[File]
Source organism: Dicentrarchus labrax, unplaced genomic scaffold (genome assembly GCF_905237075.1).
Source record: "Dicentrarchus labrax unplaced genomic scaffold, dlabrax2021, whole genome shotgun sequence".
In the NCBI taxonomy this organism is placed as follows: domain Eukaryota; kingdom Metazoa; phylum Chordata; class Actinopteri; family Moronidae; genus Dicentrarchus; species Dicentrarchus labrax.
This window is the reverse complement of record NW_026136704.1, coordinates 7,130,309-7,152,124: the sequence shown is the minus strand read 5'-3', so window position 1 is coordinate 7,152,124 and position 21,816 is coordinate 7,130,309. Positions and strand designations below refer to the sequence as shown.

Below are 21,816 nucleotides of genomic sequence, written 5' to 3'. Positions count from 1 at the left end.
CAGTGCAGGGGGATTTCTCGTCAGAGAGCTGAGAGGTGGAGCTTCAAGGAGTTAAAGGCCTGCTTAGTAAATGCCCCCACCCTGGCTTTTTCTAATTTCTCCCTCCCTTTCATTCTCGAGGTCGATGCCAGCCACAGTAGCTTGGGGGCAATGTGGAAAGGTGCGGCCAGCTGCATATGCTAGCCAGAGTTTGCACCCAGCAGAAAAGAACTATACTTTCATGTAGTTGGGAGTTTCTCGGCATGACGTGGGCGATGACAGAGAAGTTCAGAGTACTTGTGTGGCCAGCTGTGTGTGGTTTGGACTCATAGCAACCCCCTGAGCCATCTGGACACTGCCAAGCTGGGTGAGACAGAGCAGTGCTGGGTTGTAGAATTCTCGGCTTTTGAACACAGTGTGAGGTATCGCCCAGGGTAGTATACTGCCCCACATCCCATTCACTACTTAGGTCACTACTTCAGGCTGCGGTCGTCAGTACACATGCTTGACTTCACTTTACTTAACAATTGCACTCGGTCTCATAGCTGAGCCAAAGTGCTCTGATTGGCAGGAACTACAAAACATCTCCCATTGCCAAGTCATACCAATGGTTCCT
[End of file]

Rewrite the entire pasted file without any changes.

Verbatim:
Source organism: Dicentrarchus labrax, unplaced genomic scaffold (genome assembly GCF_905237075.1).
Source record: "Dicentrarchus labrax unplaced genomic scaffold, dlabrax2021, whole genome shotgun sequence".
In the NCBI taxonomy this organism is placed as follows: domain Eukaryota; kingdom Metazoa; phylum Chordata; class Actinopteri; family Moronidae; genus Dicentrarchus; species Dicentrarchus labrax.
This window is the reverse complement of record NW_026136704.1, coordinates 7,130,309-7,152,124: the sequence shown is the minus strand read 5'-3', so window position 1 is coordinate 7,152,124 and position 21,816 is coordinate 7,130,309. Positions and strand designations below refer to the sequence as shown.

Below are 21,816 nucleotides of genomic sequence, written 5' to 3'. Positions count from 1 at the left end.
CAGTGCAGGGGGATTTCTCGTCAGAGAGCTGAGAGGTGGAGCTTCAAGGAGTTAAAGGCCTGCTTAGTAAATGCCCCCACCCTGGCTTTTTCTAATTTCTCCCTCCCTTTCATTCTCGAGGTCGATGCCAGCCACAGTAGCTTGGGGGCAATGTGGAAAGGTGCGGCCAGCTGCATATGCTAGCCAGAGTTTGCACCCAGCAGAAAAGAACTATACTTTCATGTAGTTGGGAGTTTCTCGGCATGACGTGGGCGATGACAGAGAAGTTCAGAGTACTTGTGTGGCCAGCTGTGTGTGGTTTGGACTCATAGCAACCCCCTGAGCCATCTGGACACTGCCAAGCTGGGTGAGACAGAGCAGTGCTGGGTTGTAGAATTCTCGGCTTTTGAACACAGTGTGAGGTATCGCCCAGGGTAGTATACTGCCCCACATCCCATTCACTACTTAGGTCACTACTTCAGGCTGCGGTCGTCAGTACACATGCTTGACTTCACTTTACTTAACAATTGCACTCGGTCTCATAGCTGAGCCAAAGTGCTCTGATTGGCAGGAACTACAAAACATCTCCCATTGCCAAGTCATACCAATGGTTCCT